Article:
Now, here’s a thing. My current work in progress (WIP) has stalled before the halfway stage. I’m definitely more of a planner than a pantster but I couldn’t see a clear route to the end, even though I knew how everything was going to work out. I’ve twiddled with the plot, experimenting with various ideas, but none of the paths led to that happy-ever-after ending I’d envisaged for my characters. The more I’ve tried, the more bogged down I’ve got and the more complicated and unbelievable the plot has become.
Eventually I put the damn thing away in the vain hope that some miracle would occur. There are always plenty of other writing projects to be getting on with while I wait for the muse to return: blog posts, homework for the writing group, editing and proofreading pieces for our anthology, writing erotica.
Hang on a minute. Did I say erotica?
Yes, I did. A bit of a departure for me, this one. And what a revelation. It was a bit tricky at the start, I’ll admit. I was too embarrassed to commit my thoughts to the screen or scribble them down on paper. Even hiding behind a pseudonym I worried about my family and friends reading any of it. Would they assume these were my fantasies? Probably. However, I soon got over all that nonsense. I read some good advice about closing the door and writing as if no one is ever going to read it. A glass of wine helps. That freed me up a lot. Now there’s no stopping me. There’s a worrying amount of material festering away in my head, and I can’t write it fast enough. It’s like a well-spring has been tapped and my imagination is running riot. A new beginning.
But back to the WIP and the ending that didn’t quite work. I badly needed inspiration. Some writers advise planning the ending meticulously, other say let the characters take you where they will. While in the doldrums I came across this rather conflicting guidance from two writing heavyweights:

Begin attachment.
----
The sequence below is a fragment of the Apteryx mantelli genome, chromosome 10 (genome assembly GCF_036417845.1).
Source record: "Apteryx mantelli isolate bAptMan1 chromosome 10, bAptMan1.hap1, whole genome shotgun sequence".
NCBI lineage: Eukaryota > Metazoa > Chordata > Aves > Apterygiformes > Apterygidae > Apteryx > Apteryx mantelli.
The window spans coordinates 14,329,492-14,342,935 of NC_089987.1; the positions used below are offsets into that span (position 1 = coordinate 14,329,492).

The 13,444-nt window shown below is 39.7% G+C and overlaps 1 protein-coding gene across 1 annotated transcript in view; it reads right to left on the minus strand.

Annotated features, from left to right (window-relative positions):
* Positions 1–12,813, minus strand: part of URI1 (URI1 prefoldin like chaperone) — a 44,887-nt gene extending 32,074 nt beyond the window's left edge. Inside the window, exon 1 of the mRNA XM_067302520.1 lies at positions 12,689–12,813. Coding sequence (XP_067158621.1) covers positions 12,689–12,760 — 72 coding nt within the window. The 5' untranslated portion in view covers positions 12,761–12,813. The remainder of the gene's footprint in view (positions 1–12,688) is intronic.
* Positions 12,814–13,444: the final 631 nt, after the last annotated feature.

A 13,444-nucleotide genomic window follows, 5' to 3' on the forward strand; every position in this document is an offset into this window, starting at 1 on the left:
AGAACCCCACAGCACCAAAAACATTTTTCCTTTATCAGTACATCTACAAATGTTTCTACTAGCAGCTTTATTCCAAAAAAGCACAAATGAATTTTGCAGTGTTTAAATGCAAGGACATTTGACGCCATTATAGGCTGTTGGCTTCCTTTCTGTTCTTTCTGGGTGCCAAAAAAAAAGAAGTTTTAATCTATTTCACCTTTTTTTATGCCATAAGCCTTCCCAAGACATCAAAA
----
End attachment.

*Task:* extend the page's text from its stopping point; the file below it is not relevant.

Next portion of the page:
Rose Tremain advises, ‘In the planning of your book, don’t plan the ending. It has to be earned by all that will go before it.’
On the other hand, William Boyd says, ‘If you have a clear sense of how your story will end then you can, as it were, rewind to the beginning and plot any number of various routes that will allow you to arrive at that desired ending …’
So, which method would work best with my personal way of working? How was I going to wrench the finale out of the commonplace and make it into something extraordinary? While I was still wrestling with the various options, I had an epiphany, a bit of a Eureka moment, if you like. In an unlikely surge of creative inspiration I understood the crux of the problem: I was working towards a happy ending but the characters didn’t actually deserve one.
At about the same time as this shock revelation, our homework for the writing group required a piece about a reunion. I’d been tinkering with an idea, so I used the opportunity to experiment a little, coming up with a completely unexpected ending, one that was relevant to the homework, and one I certainly hadn’t planned, but the one that the characters deserved. It worked brilliantly.
Back at the keyboard, I added the surprising climax then went back to the point where I’d previously left the story and set off again, with this new, definite goal in sight. I’ve been amazed at how much a comprehensive knowledge of a very specific ending, rather than a vague idea of how things might work out, has informed the rest of the story arc.
For me, this is definitely the way forward. I feel re-energised.
Thank you, Mr Boyd.